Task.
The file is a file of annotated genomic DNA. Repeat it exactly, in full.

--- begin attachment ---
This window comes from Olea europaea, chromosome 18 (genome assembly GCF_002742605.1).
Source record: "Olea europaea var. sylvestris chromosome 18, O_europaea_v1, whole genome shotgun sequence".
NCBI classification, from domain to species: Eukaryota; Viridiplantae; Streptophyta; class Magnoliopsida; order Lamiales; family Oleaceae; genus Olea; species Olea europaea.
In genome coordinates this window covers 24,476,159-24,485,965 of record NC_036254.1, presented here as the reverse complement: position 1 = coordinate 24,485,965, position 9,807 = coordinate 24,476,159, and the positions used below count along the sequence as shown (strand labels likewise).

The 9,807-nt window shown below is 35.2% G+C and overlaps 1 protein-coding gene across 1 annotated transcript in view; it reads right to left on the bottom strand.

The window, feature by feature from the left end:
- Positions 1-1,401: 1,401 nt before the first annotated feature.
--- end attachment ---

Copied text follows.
This window comes from Olea europaea, chromosome 18 (genome assembly GCF_002742605.1).
Source record: "Olea europaea var. sylvestris chromosome 18, O_europaea_v1, whole genome shotgun sequence".
NCBI classification, from domain to species: Eukaryota; Viridiplantae; Streptophyta; class Magnoliopsida; order Lamiales; family Oleaceae; genus Olea; species Olea europaea.
In genome coordinates this window covers 24,476,159-24,485,965 of record NC_036254.1, presented here as the reverse complement: position 1 = coordinate 24,485,965, position 9,807 = coordinate 24,476,159, and the positions used below count along the sequence as shown (strand labels likewise).

The 9,807-nt window shown below is 35.2% G+C and overlaps 1 protein-coding gene across 1 annotated transcript in view; it reads right to left on the bottom strand.

The window, feature by feature from the left end:
- Positions 1-1,401: 1,401 nt before the first annotated feature.